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Educational Travel | My New Year Arrival in Burma

January 9, 2013 Peter Jones No Comments

I had finally arrived at the Rangoon airport. A visa is required for entry, but I was able to have that arranged upon arrival. It went pretty smoothly. The whole process from the US to arrival in Burma took 3 weeks and did not require giving up my passport. The airport was civilized although very obviously with a military flair!

And after I picked up the visa, I was off to change some money and check exchange rates.  The challenge in Burma is that you need both dollars and local currency and the dollars have to be the crisp new ones! They just don’t accept a dirty $100 bill. That is vital information and not wise to take lightly. I happened to have made a $500 mistake by providing a slightly worn bill; it is basically unusable here. I changed $200 into the local currency, the kyat, which is pronounced like “chat.”  The exchange rate at the airport was good in spite of what guide books tell you. So even though Burmese money is accepted everywhere except in hotels and for large exchanges, without dollars you are in bad shape.

Also there are absolutely no credit cards and no cell phone use, but wireless internet is around and even at the airports. I found it useful and grabbed a cell phone at the airport as an emergency backup. Wasn’t cheap costing $100 with only 10 minutes of talk time and not being any type of smart phone. This was going to be tricky!

010913_blogfeatured2Met our guide and drove straight into sightseeing. The day was warming up and so we went to see the famous colossal reclining Buddha Chaukhtatkyi. There is going to be a lot of Buddhas on this trip, but none are as big and impressive as this one as it reclines in its own cool airplane hangar.

We then checked in at the very groovy old English chic Governor’s Mansion Hotel. We went to the Shwedagon Pagoda at sunset. Nothing really prepares you for this. It is an absolutely stunning pagoda complex—all gold and spires that melt into the sunset sky. It was New Year’s day and the complex was bubbling with crowds of children and monks who come here each year from all over to celebrate and give a kiss to the Buddha.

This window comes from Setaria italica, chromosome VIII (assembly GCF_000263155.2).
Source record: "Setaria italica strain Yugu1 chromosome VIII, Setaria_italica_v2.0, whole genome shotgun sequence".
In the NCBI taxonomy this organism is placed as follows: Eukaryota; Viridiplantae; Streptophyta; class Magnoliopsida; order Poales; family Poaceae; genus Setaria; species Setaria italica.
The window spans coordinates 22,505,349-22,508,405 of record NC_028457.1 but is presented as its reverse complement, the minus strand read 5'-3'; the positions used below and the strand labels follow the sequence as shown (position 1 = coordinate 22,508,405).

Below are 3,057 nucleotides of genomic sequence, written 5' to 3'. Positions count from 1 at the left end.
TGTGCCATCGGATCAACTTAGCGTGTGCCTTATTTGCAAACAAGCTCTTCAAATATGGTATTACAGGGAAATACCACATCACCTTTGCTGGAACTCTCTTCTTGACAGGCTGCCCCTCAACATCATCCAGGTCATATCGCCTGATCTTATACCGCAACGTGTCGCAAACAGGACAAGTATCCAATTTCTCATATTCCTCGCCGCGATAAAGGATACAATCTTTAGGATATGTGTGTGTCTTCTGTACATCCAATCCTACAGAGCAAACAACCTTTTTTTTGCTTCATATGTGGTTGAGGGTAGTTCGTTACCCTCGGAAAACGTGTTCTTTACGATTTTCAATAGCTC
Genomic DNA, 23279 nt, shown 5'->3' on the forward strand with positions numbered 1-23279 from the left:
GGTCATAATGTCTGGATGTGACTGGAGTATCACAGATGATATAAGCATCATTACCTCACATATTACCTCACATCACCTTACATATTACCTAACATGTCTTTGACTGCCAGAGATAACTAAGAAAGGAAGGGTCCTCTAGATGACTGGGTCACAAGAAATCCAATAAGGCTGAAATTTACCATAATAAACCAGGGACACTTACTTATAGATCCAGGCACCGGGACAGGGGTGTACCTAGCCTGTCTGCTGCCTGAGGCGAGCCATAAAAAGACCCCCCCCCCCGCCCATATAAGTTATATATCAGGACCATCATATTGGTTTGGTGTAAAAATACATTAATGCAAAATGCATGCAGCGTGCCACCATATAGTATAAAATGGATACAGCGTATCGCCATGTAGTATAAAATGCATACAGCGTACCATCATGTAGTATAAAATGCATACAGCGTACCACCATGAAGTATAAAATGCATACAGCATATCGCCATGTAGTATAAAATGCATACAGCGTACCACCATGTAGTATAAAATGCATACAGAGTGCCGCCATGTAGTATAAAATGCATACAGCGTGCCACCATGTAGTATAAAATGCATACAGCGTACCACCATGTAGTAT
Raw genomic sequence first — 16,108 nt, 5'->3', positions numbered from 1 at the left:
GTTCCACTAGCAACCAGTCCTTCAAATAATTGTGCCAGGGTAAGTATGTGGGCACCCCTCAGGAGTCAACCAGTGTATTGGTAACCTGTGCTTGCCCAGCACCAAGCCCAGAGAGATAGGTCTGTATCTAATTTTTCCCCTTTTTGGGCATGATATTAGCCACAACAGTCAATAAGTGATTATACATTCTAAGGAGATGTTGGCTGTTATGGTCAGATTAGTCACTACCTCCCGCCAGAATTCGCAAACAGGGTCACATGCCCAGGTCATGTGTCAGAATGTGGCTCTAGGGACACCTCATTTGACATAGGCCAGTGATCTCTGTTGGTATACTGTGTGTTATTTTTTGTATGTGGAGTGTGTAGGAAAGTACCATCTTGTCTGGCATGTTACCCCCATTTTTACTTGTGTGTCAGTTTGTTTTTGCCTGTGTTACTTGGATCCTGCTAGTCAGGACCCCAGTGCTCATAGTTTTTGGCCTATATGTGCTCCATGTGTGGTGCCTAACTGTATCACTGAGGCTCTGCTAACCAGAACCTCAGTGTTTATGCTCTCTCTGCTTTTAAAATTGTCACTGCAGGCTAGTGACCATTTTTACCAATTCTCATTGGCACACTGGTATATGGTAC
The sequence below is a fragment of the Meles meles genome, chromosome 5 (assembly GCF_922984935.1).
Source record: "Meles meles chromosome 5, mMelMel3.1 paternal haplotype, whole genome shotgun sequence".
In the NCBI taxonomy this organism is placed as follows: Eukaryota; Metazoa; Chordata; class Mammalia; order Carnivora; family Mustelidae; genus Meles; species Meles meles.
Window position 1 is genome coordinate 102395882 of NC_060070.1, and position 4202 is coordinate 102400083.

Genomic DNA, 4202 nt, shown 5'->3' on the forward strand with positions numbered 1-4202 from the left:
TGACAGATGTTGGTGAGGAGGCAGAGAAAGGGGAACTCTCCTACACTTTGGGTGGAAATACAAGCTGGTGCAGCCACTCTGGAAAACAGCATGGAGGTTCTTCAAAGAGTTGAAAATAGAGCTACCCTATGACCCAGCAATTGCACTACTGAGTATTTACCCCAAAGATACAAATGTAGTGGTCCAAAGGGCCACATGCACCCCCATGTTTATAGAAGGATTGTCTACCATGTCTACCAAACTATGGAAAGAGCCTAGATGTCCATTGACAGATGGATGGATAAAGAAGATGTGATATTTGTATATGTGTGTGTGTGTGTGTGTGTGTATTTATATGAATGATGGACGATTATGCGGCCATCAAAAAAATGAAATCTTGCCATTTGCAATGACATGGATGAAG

Candles lined the walls of the whole complex and at sunset they were all ceremoniously lit. Everyone was smiling and the kids were playing. I stood for a breathtaking moment and watched the crowds pass me by as they walked clockwise around the shimmering gold buildings.

If ever I had experienced an educational travel moment, I realized then that I had experienced nothing compared to this. So, this was Burma.

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{photo credit for top photo: Reclining Buddha via Flickr}

Peter Jones

Peter Jones In 1978, Peter Jones founded ACIS with a few colleagues, who all believed that travel changes lives. Knowing the important difference between a trip that’s mediocre and one that’s extraordinary, he built ACIS from a deep belief and understanding that ACIS group leaders and participants deserve the best—from itinerary development to hotels to perhaps most importantly, the people hired to guide teachers and students throughout the journey.

“In 1978, Peter Jones founded ACIS with a few colleagues, who all believed that travel changes lives. Knowing the important difference between a trip that’s mediocre and one that’s extraordinary, he built ACIS from a deep belief and understanding that ACIS group leaders and participants deserve the best—from itinerary development to hotels to perhaps most importantly, the people hired to guide teachers and students throughout the journey.”

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